University of New South Wales (UNSW) Australia recently published On Safe Ground – a good practice guide for Australian universities. Informed by the Australian national prevalence survey and international research, the guide provides important learnings for UK universities to prevent reinventing the wheel, and to help fast-track cultural change.
On Safe Ground (OSG) highlights that while issues of violence are not unique to universities, universities are in a unique position to embed cultural and behavioural change. In fact, universities have been recognised as a key site for the primary prevention of violence.
OSG encourages universities to move beyond 'zero tolerance policies' and 'safer community units', particularly as institutional practice or response may be the origin of a student's concern and therefore unlikely to attract student confidence. Instead, cultural and behavioural change strategies can be achieved through prevention initiatives.
There are three tiers to violence prevention: tertiary, secondary and primary – this includes supporting survivors and holding perpetrators to account, changing the trajectory for individuals at increased risk of perpetrating or experiencing violence, and embedding whole-of-population initiatives that address the underlying drivers of violence. To be successful, strategies must be embedded into university operational frameworks, properly resourced and socially and culturally relevant.
There is no 'one size fits all approach' to preventing violence – it is critical for universities to highlight key issues for their institution and opportunities to develop targeted responses. This current state analysis was adopted by UNSW to provide an in-depth study of issues confronting an individual university. The Universities UK directory of case studies provides helpful examples of various institutional approaches in the UK. Furthermore, universities can and should consult with their academic and research staff with expertise across violence, criminal justice, survivor support, gender and equality to inform their strategy and approach to prevention.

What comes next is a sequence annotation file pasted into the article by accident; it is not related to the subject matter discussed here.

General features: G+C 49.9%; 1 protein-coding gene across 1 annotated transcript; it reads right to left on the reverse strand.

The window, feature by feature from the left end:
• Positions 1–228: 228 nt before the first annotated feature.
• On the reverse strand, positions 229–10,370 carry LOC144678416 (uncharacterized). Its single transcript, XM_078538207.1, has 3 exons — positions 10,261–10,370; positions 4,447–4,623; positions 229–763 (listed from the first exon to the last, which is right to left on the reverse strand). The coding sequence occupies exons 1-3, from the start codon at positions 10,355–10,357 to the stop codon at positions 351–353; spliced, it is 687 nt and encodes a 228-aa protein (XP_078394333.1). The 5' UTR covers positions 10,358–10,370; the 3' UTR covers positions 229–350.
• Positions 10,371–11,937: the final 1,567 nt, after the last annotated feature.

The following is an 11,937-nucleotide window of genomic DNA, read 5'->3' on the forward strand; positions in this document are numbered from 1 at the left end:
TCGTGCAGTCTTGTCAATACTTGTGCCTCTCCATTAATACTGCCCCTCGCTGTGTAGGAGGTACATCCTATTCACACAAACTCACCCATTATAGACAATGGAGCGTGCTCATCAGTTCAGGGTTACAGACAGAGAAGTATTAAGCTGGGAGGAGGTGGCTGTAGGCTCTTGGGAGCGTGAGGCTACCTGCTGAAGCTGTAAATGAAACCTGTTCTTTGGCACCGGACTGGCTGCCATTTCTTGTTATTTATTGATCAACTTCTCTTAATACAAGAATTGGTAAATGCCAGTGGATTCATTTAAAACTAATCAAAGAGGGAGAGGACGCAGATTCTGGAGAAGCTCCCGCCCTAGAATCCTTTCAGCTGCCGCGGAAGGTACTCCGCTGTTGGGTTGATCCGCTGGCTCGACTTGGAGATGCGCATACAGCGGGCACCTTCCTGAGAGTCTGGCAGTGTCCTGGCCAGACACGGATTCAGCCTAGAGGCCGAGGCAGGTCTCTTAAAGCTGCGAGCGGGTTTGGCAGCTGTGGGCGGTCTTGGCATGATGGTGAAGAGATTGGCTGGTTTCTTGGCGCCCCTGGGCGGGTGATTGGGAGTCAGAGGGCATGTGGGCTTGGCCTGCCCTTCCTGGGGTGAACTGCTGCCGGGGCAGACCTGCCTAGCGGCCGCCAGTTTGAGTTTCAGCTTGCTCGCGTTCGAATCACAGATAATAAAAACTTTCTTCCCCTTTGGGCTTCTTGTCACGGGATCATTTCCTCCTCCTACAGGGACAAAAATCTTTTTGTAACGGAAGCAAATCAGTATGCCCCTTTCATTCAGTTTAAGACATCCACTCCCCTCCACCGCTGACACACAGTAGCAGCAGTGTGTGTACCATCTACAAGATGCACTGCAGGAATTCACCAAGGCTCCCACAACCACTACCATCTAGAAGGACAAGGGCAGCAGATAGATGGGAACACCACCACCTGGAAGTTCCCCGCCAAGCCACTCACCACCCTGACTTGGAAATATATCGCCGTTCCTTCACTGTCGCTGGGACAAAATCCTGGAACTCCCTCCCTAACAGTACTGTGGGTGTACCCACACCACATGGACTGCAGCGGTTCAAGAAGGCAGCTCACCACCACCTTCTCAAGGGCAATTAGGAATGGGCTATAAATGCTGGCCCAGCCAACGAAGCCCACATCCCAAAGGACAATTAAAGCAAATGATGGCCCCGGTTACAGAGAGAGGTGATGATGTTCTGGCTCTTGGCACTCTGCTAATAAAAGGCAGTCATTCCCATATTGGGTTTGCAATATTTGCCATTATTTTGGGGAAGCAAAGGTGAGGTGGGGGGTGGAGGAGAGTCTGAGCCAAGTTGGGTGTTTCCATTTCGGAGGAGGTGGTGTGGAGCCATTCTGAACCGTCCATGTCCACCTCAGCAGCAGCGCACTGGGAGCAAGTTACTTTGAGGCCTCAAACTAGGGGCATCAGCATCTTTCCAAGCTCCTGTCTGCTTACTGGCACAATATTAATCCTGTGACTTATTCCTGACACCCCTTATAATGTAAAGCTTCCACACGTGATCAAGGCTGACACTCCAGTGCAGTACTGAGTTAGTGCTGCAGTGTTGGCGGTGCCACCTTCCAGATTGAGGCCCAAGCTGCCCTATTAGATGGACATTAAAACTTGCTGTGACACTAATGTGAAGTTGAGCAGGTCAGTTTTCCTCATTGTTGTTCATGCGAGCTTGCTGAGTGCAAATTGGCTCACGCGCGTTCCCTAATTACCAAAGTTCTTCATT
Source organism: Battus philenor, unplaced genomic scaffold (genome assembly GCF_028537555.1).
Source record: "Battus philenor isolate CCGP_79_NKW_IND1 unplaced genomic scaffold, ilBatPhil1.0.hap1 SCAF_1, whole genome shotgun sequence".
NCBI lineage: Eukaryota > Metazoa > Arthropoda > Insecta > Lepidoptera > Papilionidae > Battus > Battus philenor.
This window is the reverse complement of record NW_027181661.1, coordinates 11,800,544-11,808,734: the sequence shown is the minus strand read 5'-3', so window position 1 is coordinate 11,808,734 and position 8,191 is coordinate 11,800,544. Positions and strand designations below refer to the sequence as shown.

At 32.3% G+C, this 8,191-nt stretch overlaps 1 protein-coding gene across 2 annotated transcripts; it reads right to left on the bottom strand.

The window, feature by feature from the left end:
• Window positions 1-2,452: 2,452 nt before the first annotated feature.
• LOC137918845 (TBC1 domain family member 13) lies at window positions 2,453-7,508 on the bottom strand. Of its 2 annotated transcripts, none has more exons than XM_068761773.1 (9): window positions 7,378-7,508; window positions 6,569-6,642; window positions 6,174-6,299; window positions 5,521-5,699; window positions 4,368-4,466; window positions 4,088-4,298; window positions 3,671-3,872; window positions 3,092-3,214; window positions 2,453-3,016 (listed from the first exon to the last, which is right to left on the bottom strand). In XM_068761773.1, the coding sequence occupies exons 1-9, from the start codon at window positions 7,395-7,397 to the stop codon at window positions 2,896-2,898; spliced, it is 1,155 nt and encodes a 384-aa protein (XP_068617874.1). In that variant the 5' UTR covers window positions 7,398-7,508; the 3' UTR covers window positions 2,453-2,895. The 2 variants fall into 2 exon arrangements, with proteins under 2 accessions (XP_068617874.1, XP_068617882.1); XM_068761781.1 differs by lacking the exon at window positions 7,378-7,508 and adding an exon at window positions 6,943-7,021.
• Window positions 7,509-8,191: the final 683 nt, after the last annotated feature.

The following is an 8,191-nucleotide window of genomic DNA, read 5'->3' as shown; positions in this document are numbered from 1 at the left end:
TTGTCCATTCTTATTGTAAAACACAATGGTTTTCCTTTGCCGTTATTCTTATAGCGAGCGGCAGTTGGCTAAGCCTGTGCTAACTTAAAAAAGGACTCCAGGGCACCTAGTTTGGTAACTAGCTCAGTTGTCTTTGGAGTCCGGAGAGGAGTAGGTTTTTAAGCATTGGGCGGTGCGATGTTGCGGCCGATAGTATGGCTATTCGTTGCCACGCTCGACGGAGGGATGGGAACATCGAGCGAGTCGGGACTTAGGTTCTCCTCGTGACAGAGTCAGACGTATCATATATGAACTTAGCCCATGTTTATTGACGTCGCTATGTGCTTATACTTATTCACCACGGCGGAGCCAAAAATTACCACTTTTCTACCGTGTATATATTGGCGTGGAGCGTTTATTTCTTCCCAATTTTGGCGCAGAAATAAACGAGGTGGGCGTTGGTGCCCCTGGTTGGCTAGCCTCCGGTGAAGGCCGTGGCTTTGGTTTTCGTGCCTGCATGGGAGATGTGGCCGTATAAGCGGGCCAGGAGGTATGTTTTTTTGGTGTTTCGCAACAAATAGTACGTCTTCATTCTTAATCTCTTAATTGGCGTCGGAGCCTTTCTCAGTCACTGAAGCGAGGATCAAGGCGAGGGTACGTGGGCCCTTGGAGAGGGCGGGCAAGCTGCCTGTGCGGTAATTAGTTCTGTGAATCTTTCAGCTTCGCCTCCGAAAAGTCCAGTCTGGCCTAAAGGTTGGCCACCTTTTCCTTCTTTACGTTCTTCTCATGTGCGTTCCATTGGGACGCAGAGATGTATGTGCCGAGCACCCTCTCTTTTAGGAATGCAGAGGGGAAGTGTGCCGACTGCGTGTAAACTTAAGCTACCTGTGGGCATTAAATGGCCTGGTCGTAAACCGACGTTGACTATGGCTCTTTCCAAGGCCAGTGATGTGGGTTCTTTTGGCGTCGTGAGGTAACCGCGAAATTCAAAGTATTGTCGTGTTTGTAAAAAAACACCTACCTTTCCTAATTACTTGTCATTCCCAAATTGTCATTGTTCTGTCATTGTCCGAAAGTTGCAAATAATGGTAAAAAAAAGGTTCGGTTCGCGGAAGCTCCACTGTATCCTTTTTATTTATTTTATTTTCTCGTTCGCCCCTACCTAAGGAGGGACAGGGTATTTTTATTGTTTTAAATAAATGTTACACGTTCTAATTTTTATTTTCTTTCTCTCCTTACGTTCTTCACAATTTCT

OSG provides examples of policies, victim support and disciplinary procedures that have been tested in universities around the world. These examples highlight initiatives that prioritise victims, provide fair treatment to the accused and clearly define acceptable and unacceptable behaviour.
To overcome devastating reports from survivors about their experiences of reporting violence, some universities have adopted approaches which prioritise the needs and decisions of those who have been assaulted. For such approaches, it is crucial to understand the broader social barriers to reporting violence: fear of not being believed, being blamed or labelled, further victimised or re-traumatised; and any local barriers, such as not knowing where to report and access support.
The challenge remains finding the balance between providing victims with appropriate support and according fair treatment to the accused. OSG provides three operational considerations for UK universities when developing a disciplinary framework:
1) Facilitating student choice of the disciplinary process
2) Ensuring fair treatment for victims, alleged perpetrators and witnesses/bystanders
3) Clarifying the relationship between the university's complaints process and criminal justice system
Discussing violence is uncomfortable, and considering how to address this within large institutions is overwhelming – but this discomfort must be overcome if universities are to ensure safe, inclusive and welcoming environments for students and staff. This work requires strong and sustained leadership and engagement to have a meaningful impact. The complexity of this issue also requires intelligent collaboration across borders: OSG is just one of many helpful resources that UK universities can use in their work to 'Change the Culture'.